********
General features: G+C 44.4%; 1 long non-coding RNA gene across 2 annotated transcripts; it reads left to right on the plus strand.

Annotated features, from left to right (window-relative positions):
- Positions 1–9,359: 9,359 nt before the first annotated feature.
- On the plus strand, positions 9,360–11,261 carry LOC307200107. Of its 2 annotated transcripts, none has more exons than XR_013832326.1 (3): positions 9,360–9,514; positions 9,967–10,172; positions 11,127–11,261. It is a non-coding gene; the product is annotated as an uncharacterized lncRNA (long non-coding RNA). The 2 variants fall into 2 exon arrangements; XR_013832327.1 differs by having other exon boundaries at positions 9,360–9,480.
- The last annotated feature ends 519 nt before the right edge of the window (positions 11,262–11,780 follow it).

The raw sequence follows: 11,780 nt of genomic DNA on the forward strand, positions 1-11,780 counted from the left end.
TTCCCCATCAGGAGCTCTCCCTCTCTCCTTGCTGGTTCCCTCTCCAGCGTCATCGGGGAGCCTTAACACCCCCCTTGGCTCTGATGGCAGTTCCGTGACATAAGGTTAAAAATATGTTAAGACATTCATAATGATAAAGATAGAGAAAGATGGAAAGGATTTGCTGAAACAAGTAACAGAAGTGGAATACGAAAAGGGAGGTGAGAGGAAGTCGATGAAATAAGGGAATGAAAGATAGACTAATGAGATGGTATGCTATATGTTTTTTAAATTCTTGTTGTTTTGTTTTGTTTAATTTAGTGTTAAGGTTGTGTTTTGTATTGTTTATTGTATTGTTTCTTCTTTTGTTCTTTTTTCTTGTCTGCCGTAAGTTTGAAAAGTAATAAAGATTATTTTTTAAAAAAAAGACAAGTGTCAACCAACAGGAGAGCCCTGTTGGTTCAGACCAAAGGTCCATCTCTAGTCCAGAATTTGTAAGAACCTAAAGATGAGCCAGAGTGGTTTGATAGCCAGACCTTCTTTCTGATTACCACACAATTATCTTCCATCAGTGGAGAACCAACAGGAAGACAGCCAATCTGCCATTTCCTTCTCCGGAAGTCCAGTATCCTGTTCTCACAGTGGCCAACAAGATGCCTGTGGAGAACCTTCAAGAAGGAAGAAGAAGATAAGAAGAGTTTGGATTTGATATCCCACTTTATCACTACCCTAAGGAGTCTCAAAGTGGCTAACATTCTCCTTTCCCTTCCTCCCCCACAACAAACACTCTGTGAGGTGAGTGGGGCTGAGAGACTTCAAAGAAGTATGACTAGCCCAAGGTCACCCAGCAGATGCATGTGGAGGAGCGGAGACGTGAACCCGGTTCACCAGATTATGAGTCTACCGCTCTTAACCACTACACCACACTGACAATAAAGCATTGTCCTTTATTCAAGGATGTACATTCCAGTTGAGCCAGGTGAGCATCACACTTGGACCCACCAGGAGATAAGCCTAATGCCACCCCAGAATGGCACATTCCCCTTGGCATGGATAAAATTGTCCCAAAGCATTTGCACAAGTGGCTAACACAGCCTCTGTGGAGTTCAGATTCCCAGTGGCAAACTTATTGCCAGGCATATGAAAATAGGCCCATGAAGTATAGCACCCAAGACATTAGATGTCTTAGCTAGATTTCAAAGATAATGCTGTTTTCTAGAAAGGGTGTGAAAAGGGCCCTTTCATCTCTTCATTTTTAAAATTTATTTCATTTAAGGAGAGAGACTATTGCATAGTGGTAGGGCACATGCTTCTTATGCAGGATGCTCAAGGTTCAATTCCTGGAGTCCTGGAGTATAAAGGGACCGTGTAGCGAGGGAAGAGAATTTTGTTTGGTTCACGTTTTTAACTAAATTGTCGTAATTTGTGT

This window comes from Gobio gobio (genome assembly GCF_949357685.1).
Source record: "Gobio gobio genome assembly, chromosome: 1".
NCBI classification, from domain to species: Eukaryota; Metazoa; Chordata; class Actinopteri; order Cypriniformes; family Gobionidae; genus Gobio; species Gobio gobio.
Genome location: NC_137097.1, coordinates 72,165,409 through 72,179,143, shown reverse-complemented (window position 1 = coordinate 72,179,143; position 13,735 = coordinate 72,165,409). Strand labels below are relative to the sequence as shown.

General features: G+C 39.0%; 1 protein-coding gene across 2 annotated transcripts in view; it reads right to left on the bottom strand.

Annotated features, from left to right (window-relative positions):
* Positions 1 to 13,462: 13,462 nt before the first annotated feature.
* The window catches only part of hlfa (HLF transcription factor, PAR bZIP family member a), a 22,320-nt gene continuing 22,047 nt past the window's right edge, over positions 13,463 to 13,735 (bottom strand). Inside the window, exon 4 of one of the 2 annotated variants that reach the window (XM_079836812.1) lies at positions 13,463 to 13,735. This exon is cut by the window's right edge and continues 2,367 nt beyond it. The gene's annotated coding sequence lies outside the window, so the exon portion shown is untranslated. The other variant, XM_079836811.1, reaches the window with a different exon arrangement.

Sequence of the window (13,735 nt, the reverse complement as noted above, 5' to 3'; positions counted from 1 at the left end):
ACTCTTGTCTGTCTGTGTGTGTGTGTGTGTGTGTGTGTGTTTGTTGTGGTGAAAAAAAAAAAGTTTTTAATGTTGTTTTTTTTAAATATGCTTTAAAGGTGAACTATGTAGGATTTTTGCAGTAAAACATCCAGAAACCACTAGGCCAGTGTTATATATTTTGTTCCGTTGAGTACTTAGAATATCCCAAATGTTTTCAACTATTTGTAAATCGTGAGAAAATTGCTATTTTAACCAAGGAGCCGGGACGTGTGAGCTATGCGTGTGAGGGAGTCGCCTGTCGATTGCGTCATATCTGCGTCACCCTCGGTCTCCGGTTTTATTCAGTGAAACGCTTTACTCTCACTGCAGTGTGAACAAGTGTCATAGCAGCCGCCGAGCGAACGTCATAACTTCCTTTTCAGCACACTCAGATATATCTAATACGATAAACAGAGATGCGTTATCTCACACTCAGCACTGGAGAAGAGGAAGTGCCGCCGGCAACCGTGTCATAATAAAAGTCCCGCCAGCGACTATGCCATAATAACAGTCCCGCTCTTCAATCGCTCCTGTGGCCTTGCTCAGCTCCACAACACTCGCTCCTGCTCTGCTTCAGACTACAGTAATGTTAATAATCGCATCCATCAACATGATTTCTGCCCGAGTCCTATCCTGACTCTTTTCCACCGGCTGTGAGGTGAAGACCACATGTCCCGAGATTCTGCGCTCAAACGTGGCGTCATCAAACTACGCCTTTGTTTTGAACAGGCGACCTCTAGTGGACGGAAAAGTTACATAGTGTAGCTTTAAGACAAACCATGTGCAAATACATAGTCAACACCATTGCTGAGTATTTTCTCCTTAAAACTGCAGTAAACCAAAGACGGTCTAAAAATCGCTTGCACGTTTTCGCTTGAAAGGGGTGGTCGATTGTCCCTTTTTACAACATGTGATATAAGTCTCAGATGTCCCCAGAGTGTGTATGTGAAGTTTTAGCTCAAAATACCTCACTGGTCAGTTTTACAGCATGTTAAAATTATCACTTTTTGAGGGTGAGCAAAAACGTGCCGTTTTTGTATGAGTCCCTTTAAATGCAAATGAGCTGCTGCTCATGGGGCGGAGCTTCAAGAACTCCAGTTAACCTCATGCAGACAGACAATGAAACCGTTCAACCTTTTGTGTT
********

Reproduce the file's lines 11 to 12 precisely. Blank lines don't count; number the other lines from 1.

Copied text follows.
Genome location: NC_137097.1, coordinates 72,165,409 through 72,179,143, shown reverse-complemented (window position 1 = coordinate 72,179,143; position 13,735 = coordinate 72,165,409). Strand labels below are relative to the sequence as shown.

General features: G+C 39.0%; 1 protein-coding gene across 2 annotated transcripts in view; it reads right to left on the bottom strand.